Jacob Bloomfield (Brantford 99ers) – Rounding out the list is Bloomfield, the shifty 99er forward. Bloomfield has speed and skill that can create ample amounts of chances, which was displayed during All-Star weekend. Small in size now, Bloomfield has loads of potential should a growth spurt occur.
That does it for the Alliance Scout Top 25 player rankings. This was not an easy list to compile and there were a lot of players that just missed out. During the 2016 OHL Priority Selection draft, 22 out of the 25 players listed in the final top 25 rankings were taken.
Follow all the action right here at AllianceHockeyScout.com beginning at 9am on Saturday. We will be keeping you up to date on all Alliance players and goalies selected by OHL clubs.
For the third consecutive year, Waterloo and London will meet with the Alliance championship up for grabs. With Waterloo having won both of those meetings, and the past three Alliance titles, the Jr. Knights will look to conquer the reigning champion with arguably the best team currently in the province and possibly the best team to wear the Jr. Knights jerseys.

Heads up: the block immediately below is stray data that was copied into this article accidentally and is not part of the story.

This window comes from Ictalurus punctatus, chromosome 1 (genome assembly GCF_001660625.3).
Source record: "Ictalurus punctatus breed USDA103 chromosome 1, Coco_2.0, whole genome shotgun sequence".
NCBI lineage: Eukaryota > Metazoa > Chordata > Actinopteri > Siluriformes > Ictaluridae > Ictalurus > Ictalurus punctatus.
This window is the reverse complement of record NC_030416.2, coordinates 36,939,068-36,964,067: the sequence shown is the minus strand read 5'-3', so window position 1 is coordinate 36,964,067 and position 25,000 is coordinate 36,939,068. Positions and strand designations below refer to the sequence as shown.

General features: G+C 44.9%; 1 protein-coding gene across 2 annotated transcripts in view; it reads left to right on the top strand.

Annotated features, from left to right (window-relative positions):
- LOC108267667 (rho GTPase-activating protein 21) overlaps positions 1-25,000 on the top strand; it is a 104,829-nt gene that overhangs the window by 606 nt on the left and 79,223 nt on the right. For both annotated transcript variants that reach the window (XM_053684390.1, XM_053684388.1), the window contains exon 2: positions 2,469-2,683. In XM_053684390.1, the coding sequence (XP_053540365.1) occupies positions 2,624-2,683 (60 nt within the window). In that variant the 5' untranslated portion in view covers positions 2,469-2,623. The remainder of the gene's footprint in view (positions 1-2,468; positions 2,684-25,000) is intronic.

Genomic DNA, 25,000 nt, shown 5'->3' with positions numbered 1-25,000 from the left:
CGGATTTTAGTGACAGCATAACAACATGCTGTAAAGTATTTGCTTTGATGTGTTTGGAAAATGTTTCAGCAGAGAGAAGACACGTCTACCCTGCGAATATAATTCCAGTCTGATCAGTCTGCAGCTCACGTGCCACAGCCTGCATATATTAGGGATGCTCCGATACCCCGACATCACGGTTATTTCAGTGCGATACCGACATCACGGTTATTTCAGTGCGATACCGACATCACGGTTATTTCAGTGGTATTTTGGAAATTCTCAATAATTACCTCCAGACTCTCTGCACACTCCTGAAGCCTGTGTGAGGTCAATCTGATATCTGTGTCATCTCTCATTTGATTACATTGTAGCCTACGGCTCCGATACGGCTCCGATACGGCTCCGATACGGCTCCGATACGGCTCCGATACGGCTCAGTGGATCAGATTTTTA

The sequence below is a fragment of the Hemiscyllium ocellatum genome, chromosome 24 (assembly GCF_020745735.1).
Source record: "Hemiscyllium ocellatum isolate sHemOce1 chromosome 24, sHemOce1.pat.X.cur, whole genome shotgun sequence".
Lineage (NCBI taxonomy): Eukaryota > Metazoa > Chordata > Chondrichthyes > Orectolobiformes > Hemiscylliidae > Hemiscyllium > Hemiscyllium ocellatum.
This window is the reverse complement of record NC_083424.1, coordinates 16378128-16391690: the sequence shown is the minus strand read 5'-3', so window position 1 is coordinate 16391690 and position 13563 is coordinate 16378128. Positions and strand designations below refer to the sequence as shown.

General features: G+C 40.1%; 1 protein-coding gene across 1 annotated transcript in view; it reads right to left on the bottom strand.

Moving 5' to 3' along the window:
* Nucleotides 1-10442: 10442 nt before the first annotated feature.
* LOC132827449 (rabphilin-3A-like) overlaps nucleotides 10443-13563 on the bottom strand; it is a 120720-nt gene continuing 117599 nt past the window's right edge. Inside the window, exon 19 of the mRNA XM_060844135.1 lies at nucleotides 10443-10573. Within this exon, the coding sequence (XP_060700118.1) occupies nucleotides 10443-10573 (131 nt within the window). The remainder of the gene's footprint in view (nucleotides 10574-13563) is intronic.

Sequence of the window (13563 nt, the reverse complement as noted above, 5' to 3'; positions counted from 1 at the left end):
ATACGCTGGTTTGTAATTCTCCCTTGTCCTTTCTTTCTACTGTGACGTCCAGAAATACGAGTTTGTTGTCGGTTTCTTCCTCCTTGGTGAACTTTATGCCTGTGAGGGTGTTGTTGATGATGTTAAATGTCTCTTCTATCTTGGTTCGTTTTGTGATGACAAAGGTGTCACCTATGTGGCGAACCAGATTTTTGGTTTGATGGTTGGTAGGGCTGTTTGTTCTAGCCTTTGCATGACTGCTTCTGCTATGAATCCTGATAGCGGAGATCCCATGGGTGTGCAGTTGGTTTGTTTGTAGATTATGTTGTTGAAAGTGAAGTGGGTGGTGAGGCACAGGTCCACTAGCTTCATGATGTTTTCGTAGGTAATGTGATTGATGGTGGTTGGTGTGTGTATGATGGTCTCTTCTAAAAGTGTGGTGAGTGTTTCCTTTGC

London has cruised their way to the championship series. London powered their way past Sun County in the opening round and then had very little trouble sweeping away an incredibly talented Cambridge team in the second round. London has been led by some familiar faces through their seven postseason games with top OHL Draft prospect Ryan Suzuki leading the way with 18 points while talented winger Aidan Prueter has eight goals and 16 points.
A rematch of last year’s first round series, the Waterloo Wolves quest for yet another Alliance championship will need to go through a Hamilton team that has been playing tight, defensive hockey over the past month.